By James Carneiro (writer bio)
TFN Student Activist
The state of Texas isn’t exactly known for its level of political engagement.
It ranks last in civic engagement and many people don’t even know who their state representative is. The conventional wisdom says most people will stay at home while a tiny though highly powerful bloc of right-wing voters will make it to the polls in November. Not surprisingly, this has created a state where birth control is non-existent in health textbooks, the separation of church and state is questioned in the social studies curriculum and close-minded representatives try to pass bills defunding gender and sexuality centers on college campuses. And the above nonsense doesn’t even come close to the far-right backlash on reproductive rights. If we continue on this path, family planning centers could become only a memory.
This is why progressives need to fight back.
In response to the right-wing onslaught, the Texas Freedom Network Education Fund has unveiled the Texas Rising campaign, a blueprint for capturing the energy and amplifying the voices of a rising young Texas electorate. The statistics make the importance of young voters crystal clear: 24 percent of eligible Texas voters are millennials, between the ages of 18 and 29.
But this is the part that will blow your mind: If every millennial voted, they could determine every policy initiative discussed in the Texas Legislature. Better yet, they could elect a new generation of forward-thinking people to public office. And just like that, a better Texas is born.
But this untapped power is useless unless it can be properly organized. The Texas Freedom Network Education Fund (TFNEF) is making this happen by educating young Texans on the issues impacting them and their community, providing them with the tools needed to participate in our democracy, and developing the emerging generation of diverse, progressive community leaders. TFNEF has partnered with Wellstone Action to make grassroots organizers out of young progressives through a series of trainings across the state. There have been five trainings so far, each one at a public university. The curriculum gives students the skills they’ll need to build voter engagement campaigns on their respective campuses. It teaches them how to tailor their message to young people, how to register this demographic to vote and how to get them to show up at the polls in November.
Texas Rising’s organizing strategy is derived from the Wellstone Triangle — a theory of organizing that TFN strongly believes in. The Wellstone Triangle uses a holistic approach to organizing that engages young leaders throughout the entire political process. From grassroots community organizing to public policy advocacy to electoral politics, this model covers it all.
Because the Texas Legislature meets every other year, Texas Rising has an annual task. When the Lege is not in session, we’ll focus on registering and getting young voters out to the polls. When the legislators are gathered in Austin, we’ll lobby our representatives and senators. Throughout this cycle, we’ll build a grassroots base to support the work for the long haul.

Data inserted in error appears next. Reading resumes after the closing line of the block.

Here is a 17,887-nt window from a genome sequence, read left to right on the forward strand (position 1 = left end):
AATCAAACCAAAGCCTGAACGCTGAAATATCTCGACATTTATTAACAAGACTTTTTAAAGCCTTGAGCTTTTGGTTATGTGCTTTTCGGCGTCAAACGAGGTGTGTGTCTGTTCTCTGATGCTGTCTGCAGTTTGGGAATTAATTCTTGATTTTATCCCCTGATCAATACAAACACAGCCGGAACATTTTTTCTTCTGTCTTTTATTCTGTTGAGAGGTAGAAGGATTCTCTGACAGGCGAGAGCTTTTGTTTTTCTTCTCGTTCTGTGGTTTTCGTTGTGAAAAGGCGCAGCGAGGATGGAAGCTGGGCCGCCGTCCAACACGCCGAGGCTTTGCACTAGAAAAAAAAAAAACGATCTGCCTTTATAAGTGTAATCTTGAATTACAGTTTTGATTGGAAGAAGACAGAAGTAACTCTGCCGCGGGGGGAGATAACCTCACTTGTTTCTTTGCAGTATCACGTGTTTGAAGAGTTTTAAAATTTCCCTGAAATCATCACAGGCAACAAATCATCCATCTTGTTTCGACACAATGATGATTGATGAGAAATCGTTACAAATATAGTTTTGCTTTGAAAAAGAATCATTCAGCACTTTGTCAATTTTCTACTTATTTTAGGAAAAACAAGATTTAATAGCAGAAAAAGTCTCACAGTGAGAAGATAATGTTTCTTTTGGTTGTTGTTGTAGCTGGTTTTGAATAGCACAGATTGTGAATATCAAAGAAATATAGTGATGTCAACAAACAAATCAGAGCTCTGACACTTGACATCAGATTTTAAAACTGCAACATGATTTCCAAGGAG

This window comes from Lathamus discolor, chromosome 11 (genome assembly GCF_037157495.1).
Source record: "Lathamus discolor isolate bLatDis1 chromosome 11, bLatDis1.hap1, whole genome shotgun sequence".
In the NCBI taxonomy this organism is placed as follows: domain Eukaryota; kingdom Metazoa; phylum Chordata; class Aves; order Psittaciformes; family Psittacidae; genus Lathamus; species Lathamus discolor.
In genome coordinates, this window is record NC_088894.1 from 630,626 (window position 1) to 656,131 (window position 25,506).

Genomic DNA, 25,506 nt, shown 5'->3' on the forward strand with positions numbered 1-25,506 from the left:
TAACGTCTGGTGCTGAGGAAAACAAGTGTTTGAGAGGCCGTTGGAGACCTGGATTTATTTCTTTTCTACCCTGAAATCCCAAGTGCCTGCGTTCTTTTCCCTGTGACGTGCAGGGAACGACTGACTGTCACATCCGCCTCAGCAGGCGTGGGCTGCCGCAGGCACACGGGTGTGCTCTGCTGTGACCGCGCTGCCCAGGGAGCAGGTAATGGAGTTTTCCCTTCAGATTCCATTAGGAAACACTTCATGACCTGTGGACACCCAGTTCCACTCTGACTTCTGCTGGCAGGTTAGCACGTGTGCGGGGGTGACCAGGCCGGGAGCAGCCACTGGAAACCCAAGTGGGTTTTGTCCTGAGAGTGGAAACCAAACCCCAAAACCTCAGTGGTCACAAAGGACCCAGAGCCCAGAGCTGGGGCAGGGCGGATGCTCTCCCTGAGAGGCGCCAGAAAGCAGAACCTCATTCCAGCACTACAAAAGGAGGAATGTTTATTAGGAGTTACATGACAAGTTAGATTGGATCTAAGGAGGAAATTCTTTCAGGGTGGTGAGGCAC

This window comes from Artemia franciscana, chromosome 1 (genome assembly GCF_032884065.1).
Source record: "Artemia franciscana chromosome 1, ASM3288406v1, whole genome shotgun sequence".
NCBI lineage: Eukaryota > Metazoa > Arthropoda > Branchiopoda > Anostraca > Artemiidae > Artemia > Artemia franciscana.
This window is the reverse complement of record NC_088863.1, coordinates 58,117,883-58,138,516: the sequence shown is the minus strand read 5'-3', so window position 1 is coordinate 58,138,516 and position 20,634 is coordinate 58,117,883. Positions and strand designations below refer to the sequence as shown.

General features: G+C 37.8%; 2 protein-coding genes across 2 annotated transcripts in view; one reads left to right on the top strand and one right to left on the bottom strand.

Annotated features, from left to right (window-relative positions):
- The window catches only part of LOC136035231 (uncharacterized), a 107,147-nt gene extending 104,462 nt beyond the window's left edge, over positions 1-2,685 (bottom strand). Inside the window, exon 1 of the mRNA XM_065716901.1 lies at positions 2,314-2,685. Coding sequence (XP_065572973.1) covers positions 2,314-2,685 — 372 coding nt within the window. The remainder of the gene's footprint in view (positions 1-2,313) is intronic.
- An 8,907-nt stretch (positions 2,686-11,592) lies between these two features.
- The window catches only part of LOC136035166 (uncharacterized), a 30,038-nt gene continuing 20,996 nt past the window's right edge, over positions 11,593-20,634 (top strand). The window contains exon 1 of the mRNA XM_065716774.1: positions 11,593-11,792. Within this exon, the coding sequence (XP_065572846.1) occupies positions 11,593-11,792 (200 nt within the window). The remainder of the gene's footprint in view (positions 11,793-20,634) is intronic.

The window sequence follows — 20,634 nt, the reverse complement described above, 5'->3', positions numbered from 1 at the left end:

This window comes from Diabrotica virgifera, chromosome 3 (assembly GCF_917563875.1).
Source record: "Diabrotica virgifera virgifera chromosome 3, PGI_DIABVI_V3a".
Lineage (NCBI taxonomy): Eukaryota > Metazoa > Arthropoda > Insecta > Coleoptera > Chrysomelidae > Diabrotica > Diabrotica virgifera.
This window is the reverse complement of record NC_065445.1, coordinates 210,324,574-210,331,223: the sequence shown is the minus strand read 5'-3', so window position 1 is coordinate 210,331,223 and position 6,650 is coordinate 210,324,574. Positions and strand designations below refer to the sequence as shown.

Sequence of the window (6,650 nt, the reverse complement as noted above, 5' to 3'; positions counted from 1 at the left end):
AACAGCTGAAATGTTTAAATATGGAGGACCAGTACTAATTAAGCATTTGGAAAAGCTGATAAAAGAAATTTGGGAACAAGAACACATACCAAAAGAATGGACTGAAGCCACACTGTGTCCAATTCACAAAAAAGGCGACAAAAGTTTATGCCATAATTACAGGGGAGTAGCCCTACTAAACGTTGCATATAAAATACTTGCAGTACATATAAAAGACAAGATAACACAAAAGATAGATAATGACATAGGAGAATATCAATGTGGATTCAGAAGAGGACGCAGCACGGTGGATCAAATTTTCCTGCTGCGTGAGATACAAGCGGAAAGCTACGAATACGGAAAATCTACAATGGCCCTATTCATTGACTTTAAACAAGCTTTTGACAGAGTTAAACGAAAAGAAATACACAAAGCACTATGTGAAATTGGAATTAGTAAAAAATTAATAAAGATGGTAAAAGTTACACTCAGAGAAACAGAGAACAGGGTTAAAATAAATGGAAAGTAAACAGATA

To those who are skeptical about young people being invested in politics, our experience has shown otherwise. During Texas Rising’s spring 2014 trainings, more than 100 students participated and drafted campaign plans on the spot. When these students returned to campus, they set up tables in the quad and registered entire classrooms and dorms of their peers. They mobilized their friends around the happenings at the State Board of Education (SBOE), organized to help pass the Houston Equal Rights Ordinance (HERO), and worked to change the cultural stigma on abortion.
This summer, starting July 31, more than 40 student leaders from all over the state will gather in Austin for the Texas Rising Summer Institute, a four day training dedicated to issue education and Get Out The Vote (GOTV) organizing. They’ll show how student action is the solution to the state’s problems. Working with the media, online organizing, recruitment and retention will be explained. Each participant will help draft a GOTV plan for their campus. An entire day will be spent on the 1 in 3 campaign, an effort to end the stigma surrounding abortion through the power of story telling.
The work doesn’t end when the conference does. Students will continue to register voters and ensure they’re equipped with the correct form of voter ID. Then we’ll shift gears in October to concentrate on driving voter turnout.
If you’re still nervous about pulling this off, you don’t have to worry. TFN has been organizing young people for more than eight years in a state politically hostile to the values of us young progressives. With a track record like that, you know you’re in good hands.
TFN believes in young people. If it didn’t, a plan like this wouldn’t be attempted. When someone becomes engaged in the political process at a young age, he or she will stick with it – likely for a lifetime. This is especially important when considering the state’s rapidly changing demographics. Texas is getting younger and more diverse. If we can harness the power of this new generation, we can create a healthier, kinder and more tolerant state.
From El Paso to Austin to the Rio Grande Valley, the young folks are rising in the Lone Star State.